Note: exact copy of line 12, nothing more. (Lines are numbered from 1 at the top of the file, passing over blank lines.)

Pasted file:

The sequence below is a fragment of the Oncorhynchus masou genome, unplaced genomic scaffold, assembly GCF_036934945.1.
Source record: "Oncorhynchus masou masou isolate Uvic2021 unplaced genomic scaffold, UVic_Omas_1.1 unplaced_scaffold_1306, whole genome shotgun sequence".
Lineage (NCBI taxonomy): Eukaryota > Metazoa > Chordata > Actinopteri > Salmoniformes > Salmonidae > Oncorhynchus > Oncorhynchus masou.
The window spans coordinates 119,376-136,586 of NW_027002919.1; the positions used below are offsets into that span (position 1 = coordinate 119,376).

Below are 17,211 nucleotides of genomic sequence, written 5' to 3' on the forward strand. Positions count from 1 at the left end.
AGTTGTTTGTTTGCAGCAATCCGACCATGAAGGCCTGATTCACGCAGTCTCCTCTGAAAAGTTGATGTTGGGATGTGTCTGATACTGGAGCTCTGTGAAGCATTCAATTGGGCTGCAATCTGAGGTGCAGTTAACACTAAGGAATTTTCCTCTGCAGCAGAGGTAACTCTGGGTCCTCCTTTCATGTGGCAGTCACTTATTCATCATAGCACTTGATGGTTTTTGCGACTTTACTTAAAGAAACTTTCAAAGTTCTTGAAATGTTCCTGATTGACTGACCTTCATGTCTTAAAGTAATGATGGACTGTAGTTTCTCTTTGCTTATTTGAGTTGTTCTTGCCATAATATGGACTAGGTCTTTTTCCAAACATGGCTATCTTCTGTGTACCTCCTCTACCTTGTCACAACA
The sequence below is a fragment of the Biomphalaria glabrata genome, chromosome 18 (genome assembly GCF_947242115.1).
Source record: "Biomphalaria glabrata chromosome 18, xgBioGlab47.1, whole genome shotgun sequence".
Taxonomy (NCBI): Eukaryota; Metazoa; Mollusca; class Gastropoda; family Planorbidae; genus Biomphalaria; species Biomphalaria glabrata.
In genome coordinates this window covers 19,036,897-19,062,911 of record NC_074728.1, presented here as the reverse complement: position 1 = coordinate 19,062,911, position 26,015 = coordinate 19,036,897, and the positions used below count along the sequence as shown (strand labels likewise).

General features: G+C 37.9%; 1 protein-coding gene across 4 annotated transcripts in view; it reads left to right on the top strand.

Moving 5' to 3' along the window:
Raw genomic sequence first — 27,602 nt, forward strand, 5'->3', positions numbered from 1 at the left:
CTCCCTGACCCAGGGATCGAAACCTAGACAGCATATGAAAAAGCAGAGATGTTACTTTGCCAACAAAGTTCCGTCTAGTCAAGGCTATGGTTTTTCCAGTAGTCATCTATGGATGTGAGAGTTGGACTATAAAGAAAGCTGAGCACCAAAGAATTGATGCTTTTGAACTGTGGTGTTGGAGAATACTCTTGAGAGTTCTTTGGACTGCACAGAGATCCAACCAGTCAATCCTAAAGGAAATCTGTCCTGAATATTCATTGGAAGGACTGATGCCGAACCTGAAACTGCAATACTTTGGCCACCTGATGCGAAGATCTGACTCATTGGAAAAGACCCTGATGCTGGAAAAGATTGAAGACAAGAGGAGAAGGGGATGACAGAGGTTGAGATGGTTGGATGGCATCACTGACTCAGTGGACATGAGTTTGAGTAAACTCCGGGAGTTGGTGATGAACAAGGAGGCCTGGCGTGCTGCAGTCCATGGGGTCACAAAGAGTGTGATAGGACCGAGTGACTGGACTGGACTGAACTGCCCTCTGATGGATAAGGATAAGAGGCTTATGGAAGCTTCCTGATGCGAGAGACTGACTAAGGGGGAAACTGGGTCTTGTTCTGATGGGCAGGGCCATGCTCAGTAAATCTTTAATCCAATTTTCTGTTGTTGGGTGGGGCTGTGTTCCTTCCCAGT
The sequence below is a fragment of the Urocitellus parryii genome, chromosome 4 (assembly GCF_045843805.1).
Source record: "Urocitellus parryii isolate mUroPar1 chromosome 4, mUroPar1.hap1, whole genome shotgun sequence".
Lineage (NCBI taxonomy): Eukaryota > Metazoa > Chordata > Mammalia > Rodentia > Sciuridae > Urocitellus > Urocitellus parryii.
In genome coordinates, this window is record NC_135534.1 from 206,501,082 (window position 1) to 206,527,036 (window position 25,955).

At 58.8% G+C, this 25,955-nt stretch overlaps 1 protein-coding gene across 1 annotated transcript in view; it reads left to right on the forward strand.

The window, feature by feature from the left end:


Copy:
Moving 5' to 3' along the window: